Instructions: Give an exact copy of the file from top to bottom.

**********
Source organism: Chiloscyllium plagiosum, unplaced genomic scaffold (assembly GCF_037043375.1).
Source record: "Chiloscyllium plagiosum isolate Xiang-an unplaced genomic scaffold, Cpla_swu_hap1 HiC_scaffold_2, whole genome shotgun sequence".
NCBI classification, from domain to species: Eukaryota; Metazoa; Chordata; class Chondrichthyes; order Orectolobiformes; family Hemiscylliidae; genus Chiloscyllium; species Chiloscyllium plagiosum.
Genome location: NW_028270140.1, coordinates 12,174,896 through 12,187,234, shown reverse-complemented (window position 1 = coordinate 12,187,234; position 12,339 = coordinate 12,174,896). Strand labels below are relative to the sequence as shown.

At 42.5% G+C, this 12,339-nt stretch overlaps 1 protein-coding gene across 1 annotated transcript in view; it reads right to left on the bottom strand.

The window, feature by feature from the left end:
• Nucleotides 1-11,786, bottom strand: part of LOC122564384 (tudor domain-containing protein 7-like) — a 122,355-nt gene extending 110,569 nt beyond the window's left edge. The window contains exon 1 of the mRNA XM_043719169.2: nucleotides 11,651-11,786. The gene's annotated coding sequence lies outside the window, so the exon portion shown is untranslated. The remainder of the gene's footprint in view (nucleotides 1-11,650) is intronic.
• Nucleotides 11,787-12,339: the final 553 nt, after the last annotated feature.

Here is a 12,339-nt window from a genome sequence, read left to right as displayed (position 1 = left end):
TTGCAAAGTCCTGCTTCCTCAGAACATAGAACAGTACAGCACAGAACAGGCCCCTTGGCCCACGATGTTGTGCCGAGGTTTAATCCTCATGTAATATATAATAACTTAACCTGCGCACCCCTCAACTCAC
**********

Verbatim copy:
Source organism: Chiloscyllium plagiosum, unplaced genomic scaffold (assembly GCF_037043375.1).
Source record: "Chiloscyllium plagiosum isolate Xiang-an unplaced genomic scaffold, Cpla_swu_hap1 HiC_scaffold_2, whole genome shotgun sequence".
NCBI classification, from domain to species: Eukaryota; Metazoa; Chordata; class Chondrichthyes; order Orectolobiformes; family Hemiscylliidae; genus Chiloscyllium; species Chiloscyllium plagiosum.
Genome location: NW_028270140.1, coordinates 12,174,896 through 12,187,234, shown reverse-complemented (window position 1 = coordinate 12,187,234; position 12,339 = coordinate 12,174,896). Strand labels below are relative to the sequence as shown.

At 42.5% G+C, this 12,339-nt stretch overlaps 1 protein-coding gene across 1 annotated transcript in view; it reads right to left on the bottom strand.

The window, feature by feature from the left end:
• Nucleotides 1-11,786, bottom strand: part of LOC122564384 (tudor domain-containing protein 7-like) — a 122,355-nt gene extending 110,569 nt beyond the window's left edge. The window contains exon 1 of the mRNA XM_043719169.2: nucleotides 11,651-11,786. The gene's annotated coding sequence lies outside the window, so the exon portion shown is untranslated. The remainder of the gene's footprint in view (nucleotides 1-11,650) is intronic.
• Nucleotides 11,787-12,339: the final 553 nt, after the last annotated feature.

Here is a 12,339-nt window from a genome sequence, read left to right as displayed (position 1 = left end):
TTGCAAAGTCCTGCTTCCTCAGAACATAGAACAGTACAGCACAGAACAGGCCCCTTGGCCCACGATGTTGTGCCGAGGTTTAATCCTCATGTAATATATAATAACTTAACCTGCGCACCCCTCAACTCAC